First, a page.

Some simple indicators you can track

Simple indicators that affect multiple areas above include increasing backlog, call center delay time denigration, increases in finished goods inventory amounts, unbalanced work in process inventory buildups, and reduced efficiencies in billed time for consultants or experts.

And how about projecting cashflow?

How about projecting cash on your dashboard:  cash on hand plus expected accounts receivable collections subtracting necessary accounts payable payments and payroll.  You will find many more candidates for your personal dashboard.  Try to limit yours to five or fewer critical measures that can be updated no less often than daily if not in real time.

You will be steps ahead of most of your competitors and in a much better place to succeed if you create and maintain an effective dashboard.

Posted in General, Growth!, The fight for quality | Leave a comment

Crowdsourcing, collaboration, support groups. Oh my.

At the MIT Center of Collective Intelligence, professors and graduate students are wrestling with an important opportunity – and gaining ground.  With new collaborative tools available for use in the cloud, people are no longer isolated in their creative endeavors. Some label this “crowdsourcing,” a term used to describe one form of this new empowerment.

How to use the new tools for collective intelligence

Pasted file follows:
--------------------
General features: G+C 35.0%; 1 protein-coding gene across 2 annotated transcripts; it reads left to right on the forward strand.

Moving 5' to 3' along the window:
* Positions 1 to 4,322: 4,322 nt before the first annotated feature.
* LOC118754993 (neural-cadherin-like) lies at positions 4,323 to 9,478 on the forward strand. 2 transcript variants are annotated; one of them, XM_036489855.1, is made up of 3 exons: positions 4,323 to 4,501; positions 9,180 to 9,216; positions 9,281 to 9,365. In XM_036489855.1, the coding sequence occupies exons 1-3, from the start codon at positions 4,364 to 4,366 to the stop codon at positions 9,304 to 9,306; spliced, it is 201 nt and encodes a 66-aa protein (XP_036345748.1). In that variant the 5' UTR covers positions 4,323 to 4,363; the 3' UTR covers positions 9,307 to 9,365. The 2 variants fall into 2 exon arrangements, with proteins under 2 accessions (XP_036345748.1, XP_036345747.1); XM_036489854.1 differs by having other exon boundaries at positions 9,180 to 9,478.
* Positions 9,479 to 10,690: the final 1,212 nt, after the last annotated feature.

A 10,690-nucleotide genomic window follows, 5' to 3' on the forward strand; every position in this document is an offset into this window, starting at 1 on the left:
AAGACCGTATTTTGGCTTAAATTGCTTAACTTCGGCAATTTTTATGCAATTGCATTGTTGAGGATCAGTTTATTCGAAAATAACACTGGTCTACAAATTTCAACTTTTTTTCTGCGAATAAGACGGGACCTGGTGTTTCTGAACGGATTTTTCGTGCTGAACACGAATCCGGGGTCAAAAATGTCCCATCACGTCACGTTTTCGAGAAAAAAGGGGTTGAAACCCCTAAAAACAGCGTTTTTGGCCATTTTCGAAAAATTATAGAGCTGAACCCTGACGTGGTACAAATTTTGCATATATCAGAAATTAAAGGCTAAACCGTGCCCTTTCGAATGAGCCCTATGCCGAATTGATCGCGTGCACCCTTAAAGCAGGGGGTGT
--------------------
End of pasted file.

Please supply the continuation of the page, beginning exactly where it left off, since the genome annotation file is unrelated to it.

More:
How do you use the new tools for collaboration to enable people and computers to be connected so that collectively they act more intelligently than any individual?  MIT has come a long way in identifying tools and techniques.

Help from your peers

You can do the same.  First, realize that no individual in your organization, including yourself, is as effective alone as with collaborative help from peers.  Then find ways to build concepts, plans, documents, and actions through the collective collaboration of your key group.  Explore and implement one of the many collaborative environments available through cloud computing, products from Microsoft, Google, IBM, and others.

How to test the system

[Email readers, continue here…]  It is easy to test the system. Create a document with your basic plan or idea for action.  Post the document using one of these common tools and invite members of your group to add to or comment upon this beginning effort.  Respond and build upon the result.  You will note that within a short time, you will have created a plan or document usually far better than if you had worked alone.  And the added benefit is that the group will feel ownership in the result, a powerful step toward a successful outcome.


Posted in General, Growth!, Positioning | Leave a comment

How to measure your power in the Internet marketplace.